How to get around the MSI 3.0 block in .NET Framework 2.0 Beta 2 setup

<updated on June 6, 2005 - reworded one of the caveats and moved it to be caveat #1 based on the comment from HeathS about the requirement that Windows Installer 3.x be present in order to install .NET Framework 2.0 hotfixes or service packs>

Some of you may have noticed that .NET Framework 2.0 beta 2 requires a minimum version of Windows Installer 3.0 and if it is not installed on the computer, you will have to download it and install it as a separate step.  This is a change from .NET Framework 2.0 beta 1, which required a minimum version of Windows Installer 2.0 and carried the installation packages for Windows Installer 2.0 as part of the dotnetfx.exe package.

The increased minimum requirement from Windows Installer 2.0 to Windows Installer 3.0 (and possibly to 3.1 by the time .NET Framework 2.0 ships) is due to a lot of servicing/patching fixes available in Windows Installer 3.x.  Since there aren't any strict setup-time requirements for Windows Installer 3.0 in the .NET Framework setup, you can use some unsupported reverse engineering tricks to make .NET Framework 2.0 beta 2 setup work if you only have Windows Installer 2.0 installed.

Before I list the steps I want to list a couple of important caveats:

  1. You will not be able to install any hotfixes or service packs for .NET Framework 2.0 if you use this method and install with only Windows Installer 2.0 present on your machine.  Therefor, this should only be used for testing purposes in case you have some dire need to unblock a single machine from getting the .NET Framework 2.0 installed that you plan to reimage after you are done testing.  In production scenarios, you really should install Windows Installer 3.1 because of the greatly improved product patching that it supports (described as part of this article).
  2. The .NET Framework 2.0 setup does have a technical requirement that the computer have at least Windows Installer 2.0, so please don't try to use this technique to unblock installation on a machine with Windows Installer 1.x installed

With that out of the way, here are the steps you can use to get .NET Framework 2.0 beta 2 to install on a machine with only Windows Installer 2.0 present:

  1. Download the .NET Framework 2.0 beta 2 setup and save the file dotnetfx.exe to your local hard drive
  2. Open a cmd prompt and run the following command to extract the contents of dotnetfx.exe: dotnetfx.exe /t:"c:\temp" /c (or you can substitute any folder name for "c:\temp" in this command line)
  3. Go to the folder c:\temp and open the file install.ini in a text editor such as notepad.exe
  4. Find the [DetectDarwin] section in install.ini.  This section controls which version of Windows Installer setup will look for.  You can modify the value from the default 3.0 to 2.0 for each of the processor types (x86, i64 and a64)
  5. Save and close install.ini
  6. Run install.exe from the folder c:\temp to start .NET Framework setup

Note that if you want to use these steps for one of the 64-bit versions of .NET Framework 2.0, you should substitute "netfx64.exe" for every instance of "dotnetfx.exe" above.


Comments (9)

  1. Servicing will require Windows Installer 3.0 or even 3.1 for reasons included in – but not limited to – If users follow your advice they will not be able to patch their products because we will block on Windows Installer 2.0 on Windows NT-based platforms for very specific reasons.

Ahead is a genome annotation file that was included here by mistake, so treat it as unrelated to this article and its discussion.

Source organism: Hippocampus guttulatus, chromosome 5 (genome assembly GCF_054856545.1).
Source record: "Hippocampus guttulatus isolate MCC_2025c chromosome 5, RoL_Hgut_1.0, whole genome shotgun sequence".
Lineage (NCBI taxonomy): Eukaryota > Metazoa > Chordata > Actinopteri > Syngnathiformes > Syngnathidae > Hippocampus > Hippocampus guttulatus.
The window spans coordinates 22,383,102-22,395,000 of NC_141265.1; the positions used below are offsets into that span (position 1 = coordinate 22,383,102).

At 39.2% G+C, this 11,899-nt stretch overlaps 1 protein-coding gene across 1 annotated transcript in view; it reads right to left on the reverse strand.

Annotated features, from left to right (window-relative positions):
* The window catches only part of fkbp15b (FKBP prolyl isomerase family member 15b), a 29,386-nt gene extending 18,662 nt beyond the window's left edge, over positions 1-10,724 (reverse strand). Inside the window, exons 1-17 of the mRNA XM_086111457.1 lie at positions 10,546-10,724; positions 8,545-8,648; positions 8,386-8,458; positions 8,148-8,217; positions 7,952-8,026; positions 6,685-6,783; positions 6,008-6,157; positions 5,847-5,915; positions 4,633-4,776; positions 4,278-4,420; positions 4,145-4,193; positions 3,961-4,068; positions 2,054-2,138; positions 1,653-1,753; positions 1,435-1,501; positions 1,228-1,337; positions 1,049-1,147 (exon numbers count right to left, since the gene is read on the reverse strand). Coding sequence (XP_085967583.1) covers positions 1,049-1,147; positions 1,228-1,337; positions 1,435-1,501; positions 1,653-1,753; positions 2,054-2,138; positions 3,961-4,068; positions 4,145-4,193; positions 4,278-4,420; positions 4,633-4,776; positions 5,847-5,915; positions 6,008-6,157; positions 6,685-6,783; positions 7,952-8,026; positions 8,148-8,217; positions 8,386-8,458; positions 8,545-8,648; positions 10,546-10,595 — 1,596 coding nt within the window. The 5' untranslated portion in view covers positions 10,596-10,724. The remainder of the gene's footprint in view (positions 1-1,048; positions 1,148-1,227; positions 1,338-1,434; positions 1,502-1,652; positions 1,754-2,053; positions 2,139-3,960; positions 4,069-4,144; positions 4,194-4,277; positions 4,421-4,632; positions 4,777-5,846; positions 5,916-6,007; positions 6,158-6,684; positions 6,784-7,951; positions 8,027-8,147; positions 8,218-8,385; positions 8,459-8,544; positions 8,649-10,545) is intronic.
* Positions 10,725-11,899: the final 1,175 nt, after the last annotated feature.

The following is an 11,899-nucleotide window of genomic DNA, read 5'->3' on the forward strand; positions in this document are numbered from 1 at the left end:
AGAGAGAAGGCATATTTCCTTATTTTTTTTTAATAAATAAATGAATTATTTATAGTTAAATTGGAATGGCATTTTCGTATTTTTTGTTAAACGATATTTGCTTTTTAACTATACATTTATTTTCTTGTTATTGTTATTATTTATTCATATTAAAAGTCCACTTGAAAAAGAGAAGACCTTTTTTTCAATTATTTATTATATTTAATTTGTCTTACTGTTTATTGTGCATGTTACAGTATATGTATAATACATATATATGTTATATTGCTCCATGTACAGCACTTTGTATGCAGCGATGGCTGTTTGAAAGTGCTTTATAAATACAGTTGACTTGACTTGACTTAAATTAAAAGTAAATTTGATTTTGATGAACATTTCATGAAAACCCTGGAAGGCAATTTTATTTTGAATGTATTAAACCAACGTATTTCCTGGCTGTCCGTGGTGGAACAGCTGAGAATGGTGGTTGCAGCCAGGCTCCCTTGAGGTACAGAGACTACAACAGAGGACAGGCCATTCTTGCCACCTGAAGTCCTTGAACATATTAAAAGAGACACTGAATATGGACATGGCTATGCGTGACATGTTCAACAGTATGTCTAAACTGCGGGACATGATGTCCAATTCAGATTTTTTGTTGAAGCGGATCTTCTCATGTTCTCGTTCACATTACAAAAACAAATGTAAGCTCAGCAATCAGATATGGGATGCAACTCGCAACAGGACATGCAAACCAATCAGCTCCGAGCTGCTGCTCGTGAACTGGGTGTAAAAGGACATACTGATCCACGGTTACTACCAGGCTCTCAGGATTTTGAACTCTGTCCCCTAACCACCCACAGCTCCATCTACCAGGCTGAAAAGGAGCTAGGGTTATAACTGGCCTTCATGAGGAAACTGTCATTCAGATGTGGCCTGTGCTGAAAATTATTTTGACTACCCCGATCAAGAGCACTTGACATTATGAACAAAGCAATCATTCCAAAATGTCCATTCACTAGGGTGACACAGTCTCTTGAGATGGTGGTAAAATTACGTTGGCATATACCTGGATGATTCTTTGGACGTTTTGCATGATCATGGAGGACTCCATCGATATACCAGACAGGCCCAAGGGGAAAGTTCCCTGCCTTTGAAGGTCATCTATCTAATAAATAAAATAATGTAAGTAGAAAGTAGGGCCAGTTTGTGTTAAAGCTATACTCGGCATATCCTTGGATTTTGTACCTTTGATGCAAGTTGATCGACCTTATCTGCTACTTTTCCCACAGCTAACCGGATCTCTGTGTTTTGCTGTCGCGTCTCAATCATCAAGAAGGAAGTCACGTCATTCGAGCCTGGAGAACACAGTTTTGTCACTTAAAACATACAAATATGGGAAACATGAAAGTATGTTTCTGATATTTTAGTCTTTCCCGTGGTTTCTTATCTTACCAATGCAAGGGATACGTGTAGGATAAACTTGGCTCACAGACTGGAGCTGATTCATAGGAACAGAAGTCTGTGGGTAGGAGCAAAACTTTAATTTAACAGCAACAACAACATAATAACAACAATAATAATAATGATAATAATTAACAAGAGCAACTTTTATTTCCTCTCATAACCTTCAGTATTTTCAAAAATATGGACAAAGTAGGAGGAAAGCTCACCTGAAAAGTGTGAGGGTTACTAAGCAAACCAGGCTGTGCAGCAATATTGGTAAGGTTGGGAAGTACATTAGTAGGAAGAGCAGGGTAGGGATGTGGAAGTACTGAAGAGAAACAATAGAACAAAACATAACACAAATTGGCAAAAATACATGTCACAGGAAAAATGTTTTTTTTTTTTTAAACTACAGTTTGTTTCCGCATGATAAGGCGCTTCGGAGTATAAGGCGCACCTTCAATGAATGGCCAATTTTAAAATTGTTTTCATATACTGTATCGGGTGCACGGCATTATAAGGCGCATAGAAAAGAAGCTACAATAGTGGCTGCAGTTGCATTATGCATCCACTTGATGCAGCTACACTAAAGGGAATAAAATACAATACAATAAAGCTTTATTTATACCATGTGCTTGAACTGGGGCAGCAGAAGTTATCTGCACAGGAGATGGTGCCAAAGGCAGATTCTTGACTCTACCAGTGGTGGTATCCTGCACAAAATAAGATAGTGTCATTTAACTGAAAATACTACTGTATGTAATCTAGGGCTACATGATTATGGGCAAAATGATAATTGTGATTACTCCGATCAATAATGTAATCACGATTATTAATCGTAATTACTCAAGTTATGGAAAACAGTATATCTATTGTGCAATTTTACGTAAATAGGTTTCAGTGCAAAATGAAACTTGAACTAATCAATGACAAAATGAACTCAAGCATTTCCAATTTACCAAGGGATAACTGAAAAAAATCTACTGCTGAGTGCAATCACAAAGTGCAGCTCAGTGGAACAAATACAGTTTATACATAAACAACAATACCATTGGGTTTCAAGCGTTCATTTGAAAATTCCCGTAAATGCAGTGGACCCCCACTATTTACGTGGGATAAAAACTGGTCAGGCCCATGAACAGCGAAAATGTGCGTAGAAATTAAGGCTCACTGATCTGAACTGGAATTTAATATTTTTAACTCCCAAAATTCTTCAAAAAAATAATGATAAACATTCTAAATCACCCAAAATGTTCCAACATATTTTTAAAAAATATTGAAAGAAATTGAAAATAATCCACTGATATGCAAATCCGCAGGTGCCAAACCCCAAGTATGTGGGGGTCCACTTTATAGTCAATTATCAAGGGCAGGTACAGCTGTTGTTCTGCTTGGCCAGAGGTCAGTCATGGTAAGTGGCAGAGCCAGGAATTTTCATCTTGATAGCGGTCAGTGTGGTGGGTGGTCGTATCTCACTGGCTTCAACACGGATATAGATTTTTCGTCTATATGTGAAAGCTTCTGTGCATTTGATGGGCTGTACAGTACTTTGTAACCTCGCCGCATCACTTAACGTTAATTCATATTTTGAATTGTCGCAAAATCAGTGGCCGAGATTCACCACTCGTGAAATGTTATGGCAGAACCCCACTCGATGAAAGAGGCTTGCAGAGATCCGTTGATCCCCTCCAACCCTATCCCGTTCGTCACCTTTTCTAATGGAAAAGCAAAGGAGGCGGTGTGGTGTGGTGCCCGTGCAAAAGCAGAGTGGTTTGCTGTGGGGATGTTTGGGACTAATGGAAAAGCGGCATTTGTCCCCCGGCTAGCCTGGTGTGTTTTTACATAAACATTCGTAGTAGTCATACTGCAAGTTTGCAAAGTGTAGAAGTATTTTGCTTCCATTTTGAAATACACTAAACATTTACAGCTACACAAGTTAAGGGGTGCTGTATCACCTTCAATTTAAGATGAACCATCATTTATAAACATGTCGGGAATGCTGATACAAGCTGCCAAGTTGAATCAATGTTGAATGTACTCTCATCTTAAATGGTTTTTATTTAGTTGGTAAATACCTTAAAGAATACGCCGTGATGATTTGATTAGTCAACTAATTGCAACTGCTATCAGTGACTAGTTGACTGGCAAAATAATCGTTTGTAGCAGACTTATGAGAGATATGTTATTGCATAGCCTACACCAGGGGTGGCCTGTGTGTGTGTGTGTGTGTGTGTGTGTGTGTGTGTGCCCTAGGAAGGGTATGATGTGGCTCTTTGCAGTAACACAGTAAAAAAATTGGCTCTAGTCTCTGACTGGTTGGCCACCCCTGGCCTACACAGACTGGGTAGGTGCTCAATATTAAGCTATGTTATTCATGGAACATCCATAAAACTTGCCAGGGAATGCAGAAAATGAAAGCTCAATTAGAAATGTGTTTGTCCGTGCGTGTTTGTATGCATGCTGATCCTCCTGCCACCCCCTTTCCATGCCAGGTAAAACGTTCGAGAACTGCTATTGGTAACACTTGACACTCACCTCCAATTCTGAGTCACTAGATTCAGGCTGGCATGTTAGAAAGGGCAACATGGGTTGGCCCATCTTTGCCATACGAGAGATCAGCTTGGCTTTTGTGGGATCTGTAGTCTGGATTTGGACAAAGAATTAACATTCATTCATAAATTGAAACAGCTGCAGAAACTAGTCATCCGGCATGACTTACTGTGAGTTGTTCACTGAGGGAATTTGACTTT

2. Thanks Heath. I thought that was going to be the case for .NET Framework 2.0 patches but wasn’t positive. I will update the main text of this article to specifically point this out.

  3. dotnetparam says:

    Nice article !!!

    I want some extra information ..may be this is not relevant to above thread:

    While creating Patch through MsiMsp.exe and Patchwiz.dll I got following error:

    "Since MSI 3.0 will block installation of major upgrade patches with sequencing information, creation of such patches is blocked."

    Can you please fix it ? Reason behind the same ?

  4. dotnetparam, the Windows Installer team recommends that you do not ship major upgrade patches. This information should be in MSDN as well. The documentation does state, however, that major upgrades will *ignore* the MsiPatchSequnce table in the MSP. I will pass this problem on.

  5. dotnetparam says:

    thanks !!!

    I got the resolution !!

  6. mjmeans says:

    Please share the resolution. I too am getting this when creating a patch between two VS.NET 2003 setup projects with minor updates between them.

    For example,

    1. I set the installer project version from 1.1.2055 to 1.1.2056. VS.NET automatically updates the product code GUID.

    2. I rebuild the installer msi.

    3. msiexec /a /qb+ the original installer as the base image and the new installer as the patched image to different folders.

    4. orca to set up the patch pcp file.

    5. Then msimsp.

    I get the following log error:

    "ERROR: Since MSI 3.0 will block installation of major upgrade patches with sequencing information, creation of such patches is blocked."

    And the msimsp.exe command reports:

    "Failed to create patch. Error code: 0xC00E5182".

    The tmp dir it creates seems to have an msp file and several other files, but it doesn’t package the files into the final msp.

  7. Hi mjmeans – Heath just posted a good explanation about major upgrades in Windows Installer, including some changes that are new in Windows Installer 3.0 and higher. You can find the article at

  8. tash says:

    getting a missing dll file error when i try this

  9. Hi Tash – What DLL is reported as missing when you try this?

Skip to main content